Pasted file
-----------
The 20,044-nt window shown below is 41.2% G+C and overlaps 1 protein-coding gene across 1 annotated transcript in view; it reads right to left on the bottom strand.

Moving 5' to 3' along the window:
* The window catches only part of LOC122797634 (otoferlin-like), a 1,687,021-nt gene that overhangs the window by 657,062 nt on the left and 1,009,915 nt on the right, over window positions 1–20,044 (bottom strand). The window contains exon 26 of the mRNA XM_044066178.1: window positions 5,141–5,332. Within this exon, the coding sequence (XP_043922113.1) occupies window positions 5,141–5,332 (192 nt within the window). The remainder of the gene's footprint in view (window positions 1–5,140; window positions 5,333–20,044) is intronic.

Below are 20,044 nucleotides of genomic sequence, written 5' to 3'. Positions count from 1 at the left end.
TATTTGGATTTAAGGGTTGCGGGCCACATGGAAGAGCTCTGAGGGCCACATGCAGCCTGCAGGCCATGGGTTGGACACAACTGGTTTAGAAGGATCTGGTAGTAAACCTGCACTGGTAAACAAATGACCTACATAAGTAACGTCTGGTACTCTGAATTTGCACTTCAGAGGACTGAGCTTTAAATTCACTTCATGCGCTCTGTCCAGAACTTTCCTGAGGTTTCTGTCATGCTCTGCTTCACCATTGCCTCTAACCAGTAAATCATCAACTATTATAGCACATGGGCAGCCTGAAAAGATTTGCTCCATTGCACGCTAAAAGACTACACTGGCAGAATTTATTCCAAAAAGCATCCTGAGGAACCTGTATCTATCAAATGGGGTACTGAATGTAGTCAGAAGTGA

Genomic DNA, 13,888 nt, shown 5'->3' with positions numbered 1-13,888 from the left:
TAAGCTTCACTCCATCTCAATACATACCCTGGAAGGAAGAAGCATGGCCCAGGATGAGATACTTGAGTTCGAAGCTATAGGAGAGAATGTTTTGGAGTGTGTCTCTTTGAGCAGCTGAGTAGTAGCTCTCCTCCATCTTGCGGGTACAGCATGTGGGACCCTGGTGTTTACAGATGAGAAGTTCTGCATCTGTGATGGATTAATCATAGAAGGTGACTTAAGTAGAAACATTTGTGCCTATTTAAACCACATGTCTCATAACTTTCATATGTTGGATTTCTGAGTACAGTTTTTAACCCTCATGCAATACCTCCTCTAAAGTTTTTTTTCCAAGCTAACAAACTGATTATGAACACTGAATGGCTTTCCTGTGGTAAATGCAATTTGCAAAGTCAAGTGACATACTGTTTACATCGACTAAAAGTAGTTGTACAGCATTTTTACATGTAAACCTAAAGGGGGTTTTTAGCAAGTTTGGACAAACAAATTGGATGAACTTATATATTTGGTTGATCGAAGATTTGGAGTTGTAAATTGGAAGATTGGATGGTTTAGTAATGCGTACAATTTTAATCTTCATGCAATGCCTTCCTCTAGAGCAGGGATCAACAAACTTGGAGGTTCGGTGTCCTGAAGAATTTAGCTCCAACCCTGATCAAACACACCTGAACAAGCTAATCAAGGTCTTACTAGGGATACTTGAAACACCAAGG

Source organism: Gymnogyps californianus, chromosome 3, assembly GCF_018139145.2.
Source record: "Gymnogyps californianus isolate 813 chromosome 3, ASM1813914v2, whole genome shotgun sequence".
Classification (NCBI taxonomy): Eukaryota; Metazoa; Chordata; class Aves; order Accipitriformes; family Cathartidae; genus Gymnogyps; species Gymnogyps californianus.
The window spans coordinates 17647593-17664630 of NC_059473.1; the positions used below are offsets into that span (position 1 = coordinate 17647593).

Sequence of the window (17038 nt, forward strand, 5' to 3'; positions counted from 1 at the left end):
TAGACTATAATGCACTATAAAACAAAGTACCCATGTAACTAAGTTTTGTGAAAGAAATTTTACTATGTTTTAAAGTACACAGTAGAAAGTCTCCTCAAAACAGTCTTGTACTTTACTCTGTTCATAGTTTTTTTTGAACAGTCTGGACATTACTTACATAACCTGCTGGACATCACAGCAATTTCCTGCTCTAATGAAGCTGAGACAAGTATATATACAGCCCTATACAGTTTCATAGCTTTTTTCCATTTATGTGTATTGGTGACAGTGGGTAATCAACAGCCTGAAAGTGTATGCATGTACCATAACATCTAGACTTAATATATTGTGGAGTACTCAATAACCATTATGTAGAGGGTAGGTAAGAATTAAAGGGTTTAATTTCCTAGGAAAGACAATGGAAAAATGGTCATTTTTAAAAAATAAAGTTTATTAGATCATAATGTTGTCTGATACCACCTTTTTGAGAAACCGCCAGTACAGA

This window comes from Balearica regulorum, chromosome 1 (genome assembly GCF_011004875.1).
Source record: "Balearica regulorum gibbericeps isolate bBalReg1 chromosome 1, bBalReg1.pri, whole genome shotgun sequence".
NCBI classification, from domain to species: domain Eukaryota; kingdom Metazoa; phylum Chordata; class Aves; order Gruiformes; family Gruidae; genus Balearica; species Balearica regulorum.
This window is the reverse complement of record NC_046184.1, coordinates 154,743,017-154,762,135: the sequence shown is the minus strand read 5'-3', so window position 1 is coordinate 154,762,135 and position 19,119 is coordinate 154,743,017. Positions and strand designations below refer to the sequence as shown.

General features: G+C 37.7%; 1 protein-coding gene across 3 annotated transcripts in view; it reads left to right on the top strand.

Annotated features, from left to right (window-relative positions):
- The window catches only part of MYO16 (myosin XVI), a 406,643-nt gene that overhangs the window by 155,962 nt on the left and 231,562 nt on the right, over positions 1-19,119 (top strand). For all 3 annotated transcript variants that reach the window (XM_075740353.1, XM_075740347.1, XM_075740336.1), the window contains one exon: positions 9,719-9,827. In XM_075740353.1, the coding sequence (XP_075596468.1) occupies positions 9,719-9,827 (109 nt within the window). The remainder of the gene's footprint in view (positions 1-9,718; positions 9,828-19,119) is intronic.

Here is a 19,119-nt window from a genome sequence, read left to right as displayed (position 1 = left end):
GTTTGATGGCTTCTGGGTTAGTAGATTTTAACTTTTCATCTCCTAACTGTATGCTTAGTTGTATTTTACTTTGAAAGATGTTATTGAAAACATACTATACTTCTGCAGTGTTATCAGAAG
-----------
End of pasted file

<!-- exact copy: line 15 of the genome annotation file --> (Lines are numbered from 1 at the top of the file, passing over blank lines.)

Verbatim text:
Source record: "Balearica regulorum gibbericeps isolate bBalReg1 chromosome 1, bBalReg1.pri, whole genome shotgun sequence".